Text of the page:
The Detroit Institute of Arts
One of the most revered art museums in the nation, the Detroit Institute of Arts dates back to the early 19th century and has been housed in this facility designed by architect Paul Phillippe Cret since 1927. The museum includes over a hundred galleries and is the fifth largest art museum in the country. The museum also includes a 1,150 seat auditorium, a 380 seat lecture and recital hall, an art history library, and an art conservation services laboratory. The museum is a contributing property to Cultural Center Historic District which is listed on the National Register of Historic Places.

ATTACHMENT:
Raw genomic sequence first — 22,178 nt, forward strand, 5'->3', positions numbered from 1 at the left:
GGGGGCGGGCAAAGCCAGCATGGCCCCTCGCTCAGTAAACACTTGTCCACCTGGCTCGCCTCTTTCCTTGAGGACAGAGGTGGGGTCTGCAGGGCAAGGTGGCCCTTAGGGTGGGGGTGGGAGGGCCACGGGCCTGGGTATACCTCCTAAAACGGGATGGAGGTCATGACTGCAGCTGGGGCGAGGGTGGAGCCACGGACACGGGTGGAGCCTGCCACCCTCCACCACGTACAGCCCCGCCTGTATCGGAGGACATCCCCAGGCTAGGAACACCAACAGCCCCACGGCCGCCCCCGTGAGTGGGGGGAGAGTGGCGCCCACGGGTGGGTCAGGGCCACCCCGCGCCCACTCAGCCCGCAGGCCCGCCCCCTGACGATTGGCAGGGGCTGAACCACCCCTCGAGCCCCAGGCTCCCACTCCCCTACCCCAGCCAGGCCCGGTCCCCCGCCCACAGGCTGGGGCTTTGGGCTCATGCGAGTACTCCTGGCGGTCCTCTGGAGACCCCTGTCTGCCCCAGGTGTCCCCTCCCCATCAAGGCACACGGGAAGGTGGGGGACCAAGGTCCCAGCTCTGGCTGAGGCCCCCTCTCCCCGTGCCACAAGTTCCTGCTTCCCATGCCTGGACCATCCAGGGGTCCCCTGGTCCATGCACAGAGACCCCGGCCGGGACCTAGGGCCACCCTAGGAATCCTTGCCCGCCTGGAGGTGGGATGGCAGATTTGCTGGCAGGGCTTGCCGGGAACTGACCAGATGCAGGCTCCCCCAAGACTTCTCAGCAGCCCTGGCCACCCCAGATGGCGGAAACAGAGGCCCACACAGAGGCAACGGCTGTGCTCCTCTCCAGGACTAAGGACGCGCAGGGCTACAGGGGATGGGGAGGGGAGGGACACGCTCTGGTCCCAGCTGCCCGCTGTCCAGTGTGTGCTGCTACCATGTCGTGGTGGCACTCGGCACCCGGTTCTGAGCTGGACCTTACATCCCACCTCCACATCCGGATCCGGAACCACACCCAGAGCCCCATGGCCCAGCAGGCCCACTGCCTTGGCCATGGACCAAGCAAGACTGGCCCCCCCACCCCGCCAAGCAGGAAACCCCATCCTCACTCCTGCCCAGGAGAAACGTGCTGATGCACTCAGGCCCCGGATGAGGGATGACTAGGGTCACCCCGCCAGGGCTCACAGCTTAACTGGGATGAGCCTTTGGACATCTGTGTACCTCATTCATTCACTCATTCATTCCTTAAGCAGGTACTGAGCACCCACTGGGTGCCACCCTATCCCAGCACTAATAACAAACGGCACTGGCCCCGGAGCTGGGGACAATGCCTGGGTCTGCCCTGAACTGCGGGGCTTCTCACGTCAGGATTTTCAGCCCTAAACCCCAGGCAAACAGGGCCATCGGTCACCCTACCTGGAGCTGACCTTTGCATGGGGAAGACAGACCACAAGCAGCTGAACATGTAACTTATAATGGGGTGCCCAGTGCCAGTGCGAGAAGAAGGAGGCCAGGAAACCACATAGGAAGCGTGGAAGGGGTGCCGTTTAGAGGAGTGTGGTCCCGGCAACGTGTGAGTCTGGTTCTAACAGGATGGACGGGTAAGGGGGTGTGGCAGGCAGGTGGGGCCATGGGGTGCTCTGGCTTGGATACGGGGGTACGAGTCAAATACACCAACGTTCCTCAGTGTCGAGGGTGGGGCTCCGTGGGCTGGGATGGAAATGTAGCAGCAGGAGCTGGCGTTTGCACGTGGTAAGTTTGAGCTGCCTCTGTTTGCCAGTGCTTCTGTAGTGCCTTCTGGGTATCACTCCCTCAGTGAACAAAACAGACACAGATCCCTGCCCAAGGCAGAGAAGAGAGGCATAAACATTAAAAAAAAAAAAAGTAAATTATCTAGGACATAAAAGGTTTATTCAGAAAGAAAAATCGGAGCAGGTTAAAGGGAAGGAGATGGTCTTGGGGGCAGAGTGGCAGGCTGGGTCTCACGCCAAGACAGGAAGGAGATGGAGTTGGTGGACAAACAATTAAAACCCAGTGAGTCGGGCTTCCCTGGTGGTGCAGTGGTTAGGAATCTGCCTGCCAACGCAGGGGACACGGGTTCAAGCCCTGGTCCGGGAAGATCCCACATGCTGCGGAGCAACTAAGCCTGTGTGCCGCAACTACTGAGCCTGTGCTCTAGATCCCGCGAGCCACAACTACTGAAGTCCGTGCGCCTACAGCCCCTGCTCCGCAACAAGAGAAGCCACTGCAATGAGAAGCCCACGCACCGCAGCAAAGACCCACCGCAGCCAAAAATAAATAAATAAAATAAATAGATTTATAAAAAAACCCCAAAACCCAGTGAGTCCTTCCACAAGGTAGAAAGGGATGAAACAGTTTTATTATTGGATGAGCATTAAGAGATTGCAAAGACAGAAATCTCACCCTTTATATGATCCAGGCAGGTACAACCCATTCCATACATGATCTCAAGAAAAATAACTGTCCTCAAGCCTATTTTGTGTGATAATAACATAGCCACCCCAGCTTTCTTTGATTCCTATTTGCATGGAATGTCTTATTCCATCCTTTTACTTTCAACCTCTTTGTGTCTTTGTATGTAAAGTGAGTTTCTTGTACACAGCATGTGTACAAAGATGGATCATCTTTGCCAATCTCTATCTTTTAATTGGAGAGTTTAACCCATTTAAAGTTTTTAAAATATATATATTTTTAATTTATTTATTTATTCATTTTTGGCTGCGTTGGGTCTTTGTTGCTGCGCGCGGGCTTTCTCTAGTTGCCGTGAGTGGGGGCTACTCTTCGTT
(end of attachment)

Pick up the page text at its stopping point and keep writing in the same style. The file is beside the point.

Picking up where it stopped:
Backstory and Context
As the city of Detroit headed towards bankruptcy, it was feared that the assets of the museum might be liquidated and priceless works of art would be placed on the auction block. As part of the 2014 "Grand Bargain," charitable foundations throughout the city and country provided a source of funding while city workers and retirees accepted lower pensions. The terms of the deal allowed the museum to become a private organization and prohibited that organization from selling artwork while also making those works of art safe from seizure by the city's creditors because they were no longer owned by the city of Detroit.